For public-sector employers, it’s budget crunch time as the money that flowed from Washington during the stimulus has dried up. Like many state and local government employers, you no doubt are looking to cut expenses, including labor costs.
If you must scale back employee pay, make sure that there’s no discrimination in whose salary is cut. Otherwise, your savings may be eaten up in litigation costs.
Recent case: Rhonda, who is black, works for the city of Trotwood. She rose steadily through the ranks to become director of planning and development in 2006. At the time, she received an unprecedented 21% pay raise.
Then the financial crisis hit. Over the next few years, the city had to cut costs everywhere it could. The first to face a significant salary reduction was a white male director, whose hourly rate was cut by about $17. Other cuts followed, including laying off police officers.
By 2009, the cuts also affected Rhonda, whose hourly wage was cut by $7. Then she was reassigned to another position and some of her duties were redistributed to other employees. Another citywide pay cut followed, affecting all nonunion employees, including Rhonda.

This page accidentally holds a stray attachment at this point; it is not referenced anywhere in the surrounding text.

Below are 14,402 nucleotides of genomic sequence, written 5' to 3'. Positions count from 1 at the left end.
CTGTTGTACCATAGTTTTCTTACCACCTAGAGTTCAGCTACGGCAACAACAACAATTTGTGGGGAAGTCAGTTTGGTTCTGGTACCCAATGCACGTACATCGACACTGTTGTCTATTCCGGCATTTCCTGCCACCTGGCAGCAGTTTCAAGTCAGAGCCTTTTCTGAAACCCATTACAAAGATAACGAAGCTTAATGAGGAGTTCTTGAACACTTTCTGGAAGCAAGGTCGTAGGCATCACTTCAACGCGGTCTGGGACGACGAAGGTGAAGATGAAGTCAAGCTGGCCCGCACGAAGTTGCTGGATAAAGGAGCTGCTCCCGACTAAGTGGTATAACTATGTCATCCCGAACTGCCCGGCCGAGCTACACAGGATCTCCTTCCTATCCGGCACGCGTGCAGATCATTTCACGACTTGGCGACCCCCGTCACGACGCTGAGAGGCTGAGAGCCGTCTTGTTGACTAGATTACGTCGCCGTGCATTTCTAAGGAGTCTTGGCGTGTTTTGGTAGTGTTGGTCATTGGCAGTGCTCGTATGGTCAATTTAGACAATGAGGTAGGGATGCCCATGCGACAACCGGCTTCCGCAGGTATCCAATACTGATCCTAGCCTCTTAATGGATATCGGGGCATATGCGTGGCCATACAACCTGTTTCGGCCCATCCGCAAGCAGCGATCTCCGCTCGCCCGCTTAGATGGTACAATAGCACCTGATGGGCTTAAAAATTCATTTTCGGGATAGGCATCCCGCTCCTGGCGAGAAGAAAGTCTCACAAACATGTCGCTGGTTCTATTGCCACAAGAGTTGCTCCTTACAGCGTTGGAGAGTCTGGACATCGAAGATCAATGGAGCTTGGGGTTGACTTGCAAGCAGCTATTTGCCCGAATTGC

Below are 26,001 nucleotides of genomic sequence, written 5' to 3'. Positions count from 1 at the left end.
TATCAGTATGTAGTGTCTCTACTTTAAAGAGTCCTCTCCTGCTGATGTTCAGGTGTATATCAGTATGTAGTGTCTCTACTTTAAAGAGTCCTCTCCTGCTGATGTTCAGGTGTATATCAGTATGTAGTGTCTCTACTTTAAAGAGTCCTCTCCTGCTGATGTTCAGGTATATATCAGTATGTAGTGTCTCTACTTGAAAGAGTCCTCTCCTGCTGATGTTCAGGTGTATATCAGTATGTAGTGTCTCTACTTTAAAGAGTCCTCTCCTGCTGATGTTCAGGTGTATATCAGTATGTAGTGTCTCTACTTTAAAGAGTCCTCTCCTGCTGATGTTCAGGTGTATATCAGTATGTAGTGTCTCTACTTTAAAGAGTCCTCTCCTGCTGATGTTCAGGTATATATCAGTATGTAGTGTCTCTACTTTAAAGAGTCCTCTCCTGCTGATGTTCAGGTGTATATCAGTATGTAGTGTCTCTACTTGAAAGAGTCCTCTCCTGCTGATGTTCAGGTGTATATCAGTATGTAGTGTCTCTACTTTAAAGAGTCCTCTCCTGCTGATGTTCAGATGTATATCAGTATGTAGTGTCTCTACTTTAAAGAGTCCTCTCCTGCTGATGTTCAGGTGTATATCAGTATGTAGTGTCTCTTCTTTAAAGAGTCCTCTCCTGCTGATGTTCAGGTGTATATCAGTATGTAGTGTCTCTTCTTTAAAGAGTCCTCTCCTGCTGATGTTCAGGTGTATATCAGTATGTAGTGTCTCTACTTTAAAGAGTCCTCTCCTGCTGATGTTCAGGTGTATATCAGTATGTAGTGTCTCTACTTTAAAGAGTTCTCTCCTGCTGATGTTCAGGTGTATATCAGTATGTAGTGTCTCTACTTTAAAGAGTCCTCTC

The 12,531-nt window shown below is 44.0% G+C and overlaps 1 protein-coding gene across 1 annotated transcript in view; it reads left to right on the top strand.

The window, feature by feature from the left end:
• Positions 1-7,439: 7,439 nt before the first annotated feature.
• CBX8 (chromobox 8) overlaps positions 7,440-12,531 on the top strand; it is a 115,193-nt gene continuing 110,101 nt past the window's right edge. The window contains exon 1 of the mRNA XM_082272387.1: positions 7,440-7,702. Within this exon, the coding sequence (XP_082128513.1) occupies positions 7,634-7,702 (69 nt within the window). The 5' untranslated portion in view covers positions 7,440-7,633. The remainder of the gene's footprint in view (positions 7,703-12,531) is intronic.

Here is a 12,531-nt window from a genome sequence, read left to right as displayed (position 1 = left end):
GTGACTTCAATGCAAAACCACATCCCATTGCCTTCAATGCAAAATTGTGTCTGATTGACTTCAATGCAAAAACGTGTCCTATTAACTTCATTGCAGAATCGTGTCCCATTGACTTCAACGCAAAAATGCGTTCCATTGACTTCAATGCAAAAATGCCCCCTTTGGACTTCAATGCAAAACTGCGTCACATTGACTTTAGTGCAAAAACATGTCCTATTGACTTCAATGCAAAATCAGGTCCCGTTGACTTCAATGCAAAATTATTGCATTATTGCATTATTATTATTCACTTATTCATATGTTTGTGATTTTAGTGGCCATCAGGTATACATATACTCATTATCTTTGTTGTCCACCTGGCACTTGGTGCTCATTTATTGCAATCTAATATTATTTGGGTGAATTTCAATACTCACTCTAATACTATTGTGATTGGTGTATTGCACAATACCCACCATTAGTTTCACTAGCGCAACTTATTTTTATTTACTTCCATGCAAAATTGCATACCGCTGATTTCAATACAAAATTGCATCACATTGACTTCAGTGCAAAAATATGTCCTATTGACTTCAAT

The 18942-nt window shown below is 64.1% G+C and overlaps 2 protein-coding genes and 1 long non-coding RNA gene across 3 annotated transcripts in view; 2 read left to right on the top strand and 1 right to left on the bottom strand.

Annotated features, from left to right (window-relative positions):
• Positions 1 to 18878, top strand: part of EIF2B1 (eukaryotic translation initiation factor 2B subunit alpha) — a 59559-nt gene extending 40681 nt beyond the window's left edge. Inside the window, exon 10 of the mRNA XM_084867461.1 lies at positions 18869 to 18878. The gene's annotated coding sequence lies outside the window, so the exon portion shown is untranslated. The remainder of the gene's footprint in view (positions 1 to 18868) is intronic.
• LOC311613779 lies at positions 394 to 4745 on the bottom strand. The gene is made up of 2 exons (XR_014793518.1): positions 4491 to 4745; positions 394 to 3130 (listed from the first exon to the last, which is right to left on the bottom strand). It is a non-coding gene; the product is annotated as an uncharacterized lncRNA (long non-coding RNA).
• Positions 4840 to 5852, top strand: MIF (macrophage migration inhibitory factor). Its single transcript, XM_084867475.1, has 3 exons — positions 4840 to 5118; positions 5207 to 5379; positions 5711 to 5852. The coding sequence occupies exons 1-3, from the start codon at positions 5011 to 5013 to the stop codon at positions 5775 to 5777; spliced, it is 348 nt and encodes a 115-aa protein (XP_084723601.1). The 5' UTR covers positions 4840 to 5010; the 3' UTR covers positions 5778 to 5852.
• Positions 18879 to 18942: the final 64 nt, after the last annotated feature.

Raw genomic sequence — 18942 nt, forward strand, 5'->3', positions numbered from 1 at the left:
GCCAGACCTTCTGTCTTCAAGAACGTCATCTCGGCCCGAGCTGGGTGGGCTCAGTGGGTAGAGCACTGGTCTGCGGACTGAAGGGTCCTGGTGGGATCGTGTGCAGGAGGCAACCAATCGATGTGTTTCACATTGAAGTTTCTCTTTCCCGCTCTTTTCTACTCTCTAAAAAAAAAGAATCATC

She sued, alleging race discrimination. She also claimed that someone outside her protected class took her old job.
The court reviewed the budget cuts and found no evidence that race played a role. After all, the biggest cuts actually went to a white man; others were evenly distributed among all employees. Plus, Rhonda wasn’t replaced—other employees simply took over parts of her job and split it among themselves with no pay increases. In other words, everyone was hit equally by the reality of less money for more or different work. (Finley v. City of Trotwood, No. 11-4277, 6th Cir., 2012)